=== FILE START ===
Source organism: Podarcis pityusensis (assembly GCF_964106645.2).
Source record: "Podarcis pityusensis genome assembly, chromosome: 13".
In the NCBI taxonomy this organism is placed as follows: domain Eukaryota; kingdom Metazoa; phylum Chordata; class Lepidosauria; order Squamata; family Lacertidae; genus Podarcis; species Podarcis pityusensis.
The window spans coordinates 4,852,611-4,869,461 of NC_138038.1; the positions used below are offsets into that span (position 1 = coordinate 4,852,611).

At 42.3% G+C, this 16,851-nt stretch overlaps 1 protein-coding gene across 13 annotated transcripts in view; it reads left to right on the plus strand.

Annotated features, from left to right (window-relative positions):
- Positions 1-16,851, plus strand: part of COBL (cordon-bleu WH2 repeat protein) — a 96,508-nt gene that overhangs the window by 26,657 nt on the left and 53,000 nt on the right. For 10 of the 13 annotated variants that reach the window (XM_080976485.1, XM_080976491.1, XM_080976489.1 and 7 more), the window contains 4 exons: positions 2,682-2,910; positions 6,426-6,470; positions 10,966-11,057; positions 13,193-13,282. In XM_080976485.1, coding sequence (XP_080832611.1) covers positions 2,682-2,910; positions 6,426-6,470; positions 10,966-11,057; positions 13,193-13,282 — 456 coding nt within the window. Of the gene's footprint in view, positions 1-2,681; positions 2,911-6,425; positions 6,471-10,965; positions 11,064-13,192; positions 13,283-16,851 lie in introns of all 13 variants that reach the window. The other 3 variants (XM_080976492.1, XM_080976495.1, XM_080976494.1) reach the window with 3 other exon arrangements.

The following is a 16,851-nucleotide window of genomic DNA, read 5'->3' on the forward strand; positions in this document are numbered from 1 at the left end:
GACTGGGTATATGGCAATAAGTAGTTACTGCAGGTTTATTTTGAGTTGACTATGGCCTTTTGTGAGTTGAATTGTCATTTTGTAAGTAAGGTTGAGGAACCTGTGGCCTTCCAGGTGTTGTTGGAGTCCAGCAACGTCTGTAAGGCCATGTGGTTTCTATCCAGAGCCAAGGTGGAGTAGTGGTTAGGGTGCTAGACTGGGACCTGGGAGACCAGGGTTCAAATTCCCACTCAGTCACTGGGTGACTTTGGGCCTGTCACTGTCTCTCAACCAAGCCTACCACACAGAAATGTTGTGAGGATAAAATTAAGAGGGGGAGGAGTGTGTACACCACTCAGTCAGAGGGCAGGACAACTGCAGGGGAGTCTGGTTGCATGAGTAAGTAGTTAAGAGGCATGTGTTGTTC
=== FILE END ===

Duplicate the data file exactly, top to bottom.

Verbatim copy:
Source organism: Podarcis pityusensis (assembly GCF_964106645.2).
Source record: "Podarcis pityusensis genome assembly, chromosome: 13".
In the NCBI taxonomy this organism is placed as follows: domain Eukaryota; kingdom Metazoa; phylum Chordata; class Lepidosauria; order Squamata; family Lacertidae; genus Podarcis; species Podarcis pityusensis.
The window spans coordinates 4,852,611-4,869,461 of NC_138038.1; the positions used below are offsets into that span (position 1 = coordinate 4,852,611).

At 42.3% G+C, this 16,851-nt stretch overlaps 1 protein-coding gene across 13 annotated transcripts in view; it reads left to right on the plus strand.

Annotated features, from left to right (window-relative positions):
- Positions 1-16,851, plus strand: part of COBL (cordon-bleu WH2 repeat protein) — a 96,508-nt gene that overhangs the window by 26,657 nt on the left and 53,000 nt on the right. For 10 of the 13 annotated variants that reach the window (XM_080976485.1, XM_080976491.1, XM_080976489.1 and 7 more), the window contains 4 exons: positions 2,682-2,910; positions 6,426-6,470; positions 10,966-11,057; positions 13,193-13,282. In XM_080976485.1, coding sequence (XP_080832611.1) covers positions 2,682-2,910; positions 6,426-6,470; positions 10,966-11,057; positions 13,193-13,282 — 456 coding nt within the window. Of the gene's footprint in view, positions 1-2,681; positions 2,911-6,425; positions 6,471-10,965; positions 11,064-13,192; positions 13,283-16,851 lie in introns of all 13 variants that reach the window. The other 3 variants (XM_080976492.1, XM_080976495.1, XM_080976494.1) reach the window with 3 other exon arrangements.

The following is a 16,851-nucleotide window of genomic DNA, read 5'->3' on the forward strand; positions in this document are numbered from 1 at the left end:
GACTGGGTATATGGCAATAAGTAGTTACTGCAGGTTTATTTTGAGTTGACTATGGCCTTTTGTGAGTTGAATTGTCATTTTGTAAGTAAGGTTGAGGAACCTGTGGCCTTCCAGGTGTTGTTGGAGTCCAGCAACGTCTGTAAGGCCATGTGGTTTCTATCCAGAGCCAAGGTGGAGTAGTGGTTAGGGTGCTAGACTGGGACCTGGGAGACCAGGGTTCAAATTCCCACTCAGTCACTGGGTGACTTTGGGCCTGTCACTGTCTCTCAACCAAGCCTACCACACAGAAATGTTGTGAGGATAAAATTAAGAGGGGGAGGAGTGTGTACACCACTCAGTCAGAGGGCAGGACAACTGCAGGGGAGTCTGGTTGCATGAGTAAGTAGTTAAGAGGCATGTGTTGTTC